How is “antifa” allowed to exist when the sole purpose of their existence is to commit dangerous and illegal acts intended to intimidate and coerce the public? How is it legal? All antifas should be arrested and indefinitely interned as unlawful enemy combatants.

  • Given SDS’s response, I definitely believe that they posted them to make the Proud Boys look bad.

  • So what’s the problem? Flyers were posted which made no threats and used no pejorative language. The flyers referenced “antifa” but the article gives no response from any antifa groups, nor did the author ask the local people interviewed about antifa. Why were the flyers described as “promoting alt-right groups” rather than “opposing antifa?”

    • 1. The flyers also violate UH’s flyer policies. 2. To have one’s flyers legally posted, they have to be from a registered organization which has gone through UH’s campus organization workshops and who adhere to its organizational guidelines. It doesn’t matter if they were flyers of Martha Stewart inviting people to a microwave cooking party, they’re in defiance of standing policy. DC didn’t mention that either, which you probably didn’t notice.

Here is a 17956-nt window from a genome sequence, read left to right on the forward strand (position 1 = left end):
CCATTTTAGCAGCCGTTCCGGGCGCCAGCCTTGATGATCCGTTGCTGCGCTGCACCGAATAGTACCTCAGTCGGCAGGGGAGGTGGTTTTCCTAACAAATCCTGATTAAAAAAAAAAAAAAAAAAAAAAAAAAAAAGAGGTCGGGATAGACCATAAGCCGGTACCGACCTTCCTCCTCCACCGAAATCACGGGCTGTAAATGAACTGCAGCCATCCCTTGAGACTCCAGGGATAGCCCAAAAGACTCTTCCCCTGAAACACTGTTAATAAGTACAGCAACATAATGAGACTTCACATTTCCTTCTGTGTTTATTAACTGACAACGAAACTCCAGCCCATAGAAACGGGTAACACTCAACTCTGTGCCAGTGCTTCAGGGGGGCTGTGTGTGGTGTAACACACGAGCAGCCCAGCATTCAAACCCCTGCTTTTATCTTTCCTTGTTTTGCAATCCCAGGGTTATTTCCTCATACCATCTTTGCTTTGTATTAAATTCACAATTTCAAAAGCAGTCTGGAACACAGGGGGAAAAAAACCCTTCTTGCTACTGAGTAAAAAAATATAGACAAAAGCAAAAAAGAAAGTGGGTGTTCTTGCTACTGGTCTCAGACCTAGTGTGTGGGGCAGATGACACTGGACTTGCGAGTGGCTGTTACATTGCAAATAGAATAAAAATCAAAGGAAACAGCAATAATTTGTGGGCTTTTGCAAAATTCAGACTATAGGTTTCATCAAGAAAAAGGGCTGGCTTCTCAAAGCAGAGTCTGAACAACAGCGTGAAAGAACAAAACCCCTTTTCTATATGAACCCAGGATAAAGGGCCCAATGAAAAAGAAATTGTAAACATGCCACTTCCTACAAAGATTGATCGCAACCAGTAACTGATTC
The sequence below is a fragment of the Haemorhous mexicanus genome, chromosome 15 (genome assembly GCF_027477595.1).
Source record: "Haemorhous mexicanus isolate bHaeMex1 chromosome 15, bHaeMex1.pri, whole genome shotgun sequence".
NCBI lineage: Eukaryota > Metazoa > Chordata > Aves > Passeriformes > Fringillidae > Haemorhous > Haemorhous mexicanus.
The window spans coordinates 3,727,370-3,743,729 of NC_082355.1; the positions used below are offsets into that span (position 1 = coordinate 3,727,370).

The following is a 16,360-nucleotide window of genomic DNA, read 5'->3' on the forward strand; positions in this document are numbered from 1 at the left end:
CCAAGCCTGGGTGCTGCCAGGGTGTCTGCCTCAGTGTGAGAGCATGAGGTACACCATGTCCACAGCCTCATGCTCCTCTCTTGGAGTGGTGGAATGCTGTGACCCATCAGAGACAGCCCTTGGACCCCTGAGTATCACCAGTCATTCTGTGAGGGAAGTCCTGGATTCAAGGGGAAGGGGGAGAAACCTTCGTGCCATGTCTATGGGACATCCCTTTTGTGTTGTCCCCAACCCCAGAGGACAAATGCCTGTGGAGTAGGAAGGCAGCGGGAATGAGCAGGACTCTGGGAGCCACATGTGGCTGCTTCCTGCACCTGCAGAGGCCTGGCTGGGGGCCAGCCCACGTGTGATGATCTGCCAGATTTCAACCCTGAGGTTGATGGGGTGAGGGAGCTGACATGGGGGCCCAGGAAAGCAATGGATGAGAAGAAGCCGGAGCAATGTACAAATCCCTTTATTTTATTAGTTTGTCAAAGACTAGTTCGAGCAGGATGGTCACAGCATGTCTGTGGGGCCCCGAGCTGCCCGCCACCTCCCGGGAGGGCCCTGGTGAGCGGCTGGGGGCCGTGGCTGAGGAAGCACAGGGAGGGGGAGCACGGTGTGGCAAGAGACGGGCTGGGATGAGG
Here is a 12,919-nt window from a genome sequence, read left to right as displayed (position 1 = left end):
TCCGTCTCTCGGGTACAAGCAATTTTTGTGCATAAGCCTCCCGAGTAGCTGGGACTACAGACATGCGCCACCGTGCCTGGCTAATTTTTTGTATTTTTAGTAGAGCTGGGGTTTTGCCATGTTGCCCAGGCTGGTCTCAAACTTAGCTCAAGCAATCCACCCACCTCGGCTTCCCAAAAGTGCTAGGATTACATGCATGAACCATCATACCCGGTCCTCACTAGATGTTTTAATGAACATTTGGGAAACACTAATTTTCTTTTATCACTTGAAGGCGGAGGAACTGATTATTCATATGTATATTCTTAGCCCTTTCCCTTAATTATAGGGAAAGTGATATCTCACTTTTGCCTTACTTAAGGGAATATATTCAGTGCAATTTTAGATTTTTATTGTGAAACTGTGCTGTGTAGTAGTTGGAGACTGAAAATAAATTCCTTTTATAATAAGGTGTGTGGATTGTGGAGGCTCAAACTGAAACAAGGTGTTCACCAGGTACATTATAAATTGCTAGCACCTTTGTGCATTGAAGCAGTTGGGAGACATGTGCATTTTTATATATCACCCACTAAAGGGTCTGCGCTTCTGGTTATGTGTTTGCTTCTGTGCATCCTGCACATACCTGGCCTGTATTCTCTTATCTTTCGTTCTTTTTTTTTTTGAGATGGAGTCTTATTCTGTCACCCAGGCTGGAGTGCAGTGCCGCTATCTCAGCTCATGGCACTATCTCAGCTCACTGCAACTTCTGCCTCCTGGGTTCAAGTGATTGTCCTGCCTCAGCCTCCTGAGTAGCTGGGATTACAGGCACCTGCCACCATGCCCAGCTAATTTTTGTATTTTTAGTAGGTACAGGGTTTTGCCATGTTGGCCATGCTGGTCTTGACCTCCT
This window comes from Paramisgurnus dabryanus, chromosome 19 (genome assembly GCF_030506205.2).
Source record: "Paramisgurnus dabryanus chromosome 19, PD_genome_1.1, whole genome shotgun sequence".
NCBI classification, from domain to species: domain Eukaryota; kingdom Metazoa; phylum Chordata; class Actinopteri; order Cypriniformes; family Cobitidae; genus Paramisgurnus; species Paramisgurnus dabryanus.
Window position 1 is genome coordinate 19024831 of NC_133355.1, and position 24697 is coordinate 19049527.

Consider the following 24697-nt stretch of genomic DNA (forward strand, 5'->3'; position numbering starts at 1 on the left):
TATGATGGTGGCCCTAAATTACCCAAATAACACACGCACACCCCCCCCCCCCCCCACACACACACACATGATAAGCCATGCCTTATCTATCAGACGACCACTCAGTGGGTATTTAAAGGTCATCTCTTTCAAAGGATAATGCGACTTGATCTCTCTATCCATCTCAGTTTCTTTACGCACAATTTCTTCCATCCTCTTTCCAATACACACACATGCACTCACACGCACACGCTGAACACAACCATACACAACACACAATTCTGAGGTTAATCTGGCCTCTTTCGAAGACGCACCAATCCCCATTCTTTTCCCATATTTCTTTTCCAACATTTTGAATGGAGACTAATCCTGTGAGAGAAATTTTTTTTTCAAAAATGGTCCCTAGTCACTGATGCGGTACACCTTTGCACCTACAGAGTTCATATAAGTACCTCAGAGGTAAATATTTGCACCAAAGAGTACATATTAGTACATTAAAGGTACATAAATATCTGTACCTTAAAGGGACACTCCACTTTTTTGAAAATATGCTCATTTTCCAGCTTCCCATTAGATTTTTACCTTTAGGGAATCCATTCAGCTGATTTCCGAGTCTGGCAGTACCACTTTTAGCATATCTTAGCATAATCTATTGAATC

• You are not being honest. This story has nothing to do with UH’s flyering policy and everything to do with the political content of these particular flyers.

        • I think I know what the policy is since I’m the former president of a student club there. Flyers which do not conform to said policy can be and often are removed. The content is irrelevant. There are very strict school policies club officers/ members have to follow if they want to advert on school property. Outside groups have no say.

          • You continue to be dishonest. The flyering policy is not relevant to the article, which is entirely focused on the content of the flyers.

            • I mentioned the rules precisely because it was not mentioned in the article. Like your comment, the content of the flyer is irrelevant. Any flyer located on UH property in a place disallowed by UH flyer policy, is subject to removal. Period. The fact that the article omitted that very relevant detail was why I mentioned its since its removal probably had more to do with a violation than anything else. What you belive is also irrelevant. to me.

  • Both student organizations are annoying, actually they all are. Doubt any of those kids even understand what their parties really do.